\[ \newcommand{\Expect}[1]{\mathbb{E}\left[ #1 \right]} \newcommand{\Var}[1]{\mathrm{Var}\left[ #1 \right]} \newcommand{\Cov}[1]{\mathrm{Cov}\left[ #1 \right]} \newcommand{\TrueRegFunc}{\mu} \newcommand{\EstRegFunc}{\widehat{\TrueRegFunc}} \newcommand{\TrueNoise}{\epsilon} \newcommand{\EstNoise}{\widehat{\TrueNoise}} \DeclareMathOperator{\tr}{tr} \DeclareMathOperator*{\argmin}{argmin} \DeclareMathOperator{\dof}{DoF} \DeclareMathOperator{\det}{det} \newcommand{\Prob}[1]{\mathbb{P}\left( #1 \right)} \]

Our data will generally be a realization of a **random process** or **stochastic process**, i.e., a collection of random variables, with one random variable for each point in time and space. The random variable we observe at spatial coordinate \(r\) and time \(t\) will be, generically, \(X(r,t)\). If we just care about spatial data, we’ll just have \(X(r)\), and purely temporal data (like the Kyoto data) will be \(X(t)\). In general, the random variables at different points will all be statistically dependent on each other, meaning that \(\Prob{X(r,t) = x_1 ~\mathrm{and} X(q,s) = x_2} \neq \Prob{X(r,t) = x_1} \Prob{X(q,s) = x_2}\). Mathematically, it’s sometimes convenient to think of the whole random process as a *random function*, with the domain of the function being coordinates (\(r, t\)) and the range being possible values of \(X(r,t)\). The “dependence” means that when we randomly pick the function, we have to pick the *whole* function, we don’t get to make an independent random choice of the value of \(X(r,t)\) for each separate \(r,t\).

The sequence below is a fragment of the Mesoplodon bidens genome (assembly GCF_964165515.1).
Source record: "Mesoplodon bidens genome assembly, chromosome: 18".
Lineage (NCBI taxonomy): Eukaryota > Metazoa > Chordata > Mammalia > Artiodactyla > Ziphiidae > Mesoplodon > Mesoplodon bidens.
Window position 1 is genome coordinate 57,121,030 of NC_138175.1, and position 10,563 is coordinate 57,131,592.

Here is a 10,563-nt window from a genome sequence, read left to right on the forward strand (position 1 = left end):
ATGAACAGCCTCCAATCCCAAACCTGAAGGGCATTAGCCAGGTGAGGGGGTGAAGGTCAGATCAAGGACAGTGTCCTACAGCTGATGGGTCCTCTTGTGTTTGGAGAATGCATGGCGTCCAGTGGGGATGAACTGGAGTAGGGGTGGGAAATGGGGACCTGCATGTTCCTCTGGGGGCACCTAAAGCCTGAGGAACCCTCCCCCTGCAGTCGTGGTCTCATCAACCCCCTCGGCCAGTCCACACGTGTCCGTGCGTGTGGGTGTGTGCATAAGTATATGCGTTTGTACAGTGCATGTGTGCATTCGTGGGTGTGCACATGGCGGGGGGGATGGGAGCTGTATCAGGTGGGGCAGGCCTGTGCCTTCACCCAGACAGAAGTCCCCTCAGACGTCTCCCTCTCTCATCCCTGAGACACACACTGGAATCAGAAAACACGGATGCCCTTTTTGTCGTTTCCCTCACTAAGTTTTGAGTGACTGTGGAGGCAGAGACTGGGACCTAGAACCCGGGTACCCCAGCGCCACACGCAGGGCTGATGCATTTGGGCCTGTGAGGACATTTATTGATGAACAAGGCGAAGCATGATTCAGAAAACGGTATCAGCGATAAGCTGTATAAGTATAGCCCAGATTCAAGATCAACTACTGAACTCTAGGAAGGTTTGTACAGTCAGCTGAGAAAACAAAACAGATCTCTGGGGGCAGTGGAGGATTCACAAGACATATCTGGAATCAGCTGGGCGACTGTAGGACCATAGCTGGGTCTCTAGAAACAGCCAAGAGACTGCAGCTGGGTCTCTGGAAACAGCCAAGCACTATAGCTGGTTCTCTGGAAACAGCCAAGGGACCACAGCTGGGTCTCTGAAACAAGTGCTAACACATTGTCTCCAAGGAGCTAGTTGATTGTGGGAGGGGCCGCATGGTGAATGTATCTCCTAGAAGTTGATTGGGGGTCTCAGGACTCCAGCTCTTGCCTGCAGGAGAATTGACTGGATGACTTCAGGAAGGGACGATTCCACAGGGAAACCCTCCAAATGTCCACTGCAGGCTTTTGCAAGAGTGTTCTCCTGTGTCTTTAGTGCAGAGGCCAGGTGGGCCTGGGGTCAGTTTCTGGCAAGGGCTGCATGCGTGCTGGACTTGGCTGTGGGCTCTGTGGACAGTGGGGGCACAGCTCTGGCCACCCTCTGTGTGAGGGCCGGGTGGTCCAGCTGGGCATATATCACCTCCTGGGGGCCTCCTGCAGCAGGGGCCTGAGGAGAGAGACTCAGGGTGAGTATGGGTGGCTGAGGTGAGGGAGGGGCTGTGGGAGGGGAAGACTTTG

Because the \(X(r,t)\) are random variables, it makes sense to think about their central tendency, and the expected value or mean is usually the most convenient measure of central tendency: \[
\TrueRegFunc(r,t) = \Expect{X(r,t)}
\] This is what mean by the **trend** of the process. Notice that this is a *deterministic* function, though usually an unknown one we’d like to learn.

Mathematically, we can always decompose^{1} the deterministic random variables into the trend plus random or stochastic **fluctuations**, which always have expectation zero: \[\begin{eqnarray}
X(r,t) & = & \TrueRegFunc(r,t) + \TrueNoise(r,t)\\
\Expect{\TrueNoise(r,t)} & = & 0
\end{eqnarray}\]

We can’t assert anything more about \(\TrueNoise\) without further assumptions. In particular, we can’t make the usual assumptions that are made in regression courses, that \(\TrueNoise\) is uncorrelated, that it has constant variance, that it has the same distribution at each point, that it’s Gaussian, etc. But we can, without any loss of generality, say \(\Expect{\TrueNoise(r,t)} = 0\) everywhere.

We would like to learn the trend function \(\TrueRegFunc\).

If we have *many* independent realizations of the process, we could just average them. Say we can re-run some experiment many times, getting independent realizations \(X^{(1)}, X^{(2)}, \ldots X^{(m)}\). Then \[
\frac{1}{m}\sum_{i=1}^{m}{X^{(i)}(r,t)} \rightarrow \TrueRegFunc(r,t)
\] by the ordinary law of large numbers. As my mention of “experiment” suggests, this idea *can* be applied in the experimental sciences. In neuroscience, for instance, we might repeatedly measure what happens to a particular neuron (or group of neurons, or brain region) after we apply some stimulus to an experimental animal^{2}. This is, however, not available in non-experimental contexts.